see + do
Concierge.com's insider take:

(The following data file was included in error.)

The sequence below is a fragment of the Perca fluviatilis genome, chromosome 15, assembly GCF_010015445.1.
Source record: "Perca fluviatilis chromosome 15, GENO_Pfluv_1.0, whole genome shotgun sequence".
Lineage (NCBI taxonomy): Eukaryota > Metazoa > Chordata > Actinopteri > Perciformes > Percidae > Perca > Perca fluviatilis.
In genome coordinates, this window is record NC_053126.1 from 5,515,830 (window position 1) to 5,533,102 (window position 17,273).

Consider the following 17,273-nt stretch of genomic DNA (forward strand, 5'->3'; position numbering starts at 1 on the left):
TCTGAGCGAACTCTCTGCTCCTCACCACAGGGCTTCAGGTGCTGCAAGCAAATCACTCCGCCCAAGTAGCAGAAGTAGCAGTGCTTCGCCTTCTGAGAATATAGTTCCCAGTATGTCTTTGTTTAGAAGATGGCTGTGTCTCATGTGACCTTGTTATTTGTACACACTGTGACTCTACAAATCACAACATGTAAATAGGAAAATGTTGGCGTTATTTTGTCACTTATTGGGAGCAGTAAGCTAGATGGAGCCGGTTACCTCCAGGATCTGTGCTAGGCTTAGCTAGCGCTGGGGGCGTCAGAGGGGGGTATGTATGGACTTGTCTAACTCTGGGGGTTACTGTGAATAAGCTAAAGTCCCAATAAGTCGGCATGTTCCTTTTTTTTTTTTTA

Argentine Patagonia's most-visited region was formed when pre–Ice Age glaciers punched jagged holes through the Andean cordillera, leaving a network of forested valleys and emerald lakes. Now Neuquén, Río Negro, and Chubut provinces provide excellent opportunities for hiking, fly-fishing, kayaking, horseback riding, and skiing. Serious climbers focus on 12,500-foot Volcán Lanín, a dormant volcanic cone that dominates the horizon. Higher rainfall around San Martín de los Andes supports large stands of lenga, a high-altitude southern beech tree, which carpet 7,900-foot Cerro Chapelco, where the Nieves del Chapelco ski resort's 31 pistes wind prettily through the woods (54-2972-427845; www.chapelco.com.ar). Snaking southward, the Ruta de los Siete Lagos (Seven Lakes Drive) connects San Martín de los Andes with Villa La Angostura, a charming, tourist-oriented village on Lake Nahuel Huapi's northern shore. Villa La Angostura is favored by winter visitors to the exclusive Cerro Bayo ski center and summer fishermen intent on staking out the mouth of 300-yard-long Río Correntoso, a renowned spawning site for trout (54-2944-494189; www.cerrobayoweb.com). Bariloche, the region's main city, is the jumping-off point for multiday hikes through Nahuel Huapi National Park (contact Bariloche-based outdoors outfitter Meridies; 54-2944-462675; www.meridies.com.ar) and for 54-piste Catedral Alta Patagonia, Argentina's largest ski resort (54-2944-409000; www.catedralaltapatagonia.com).
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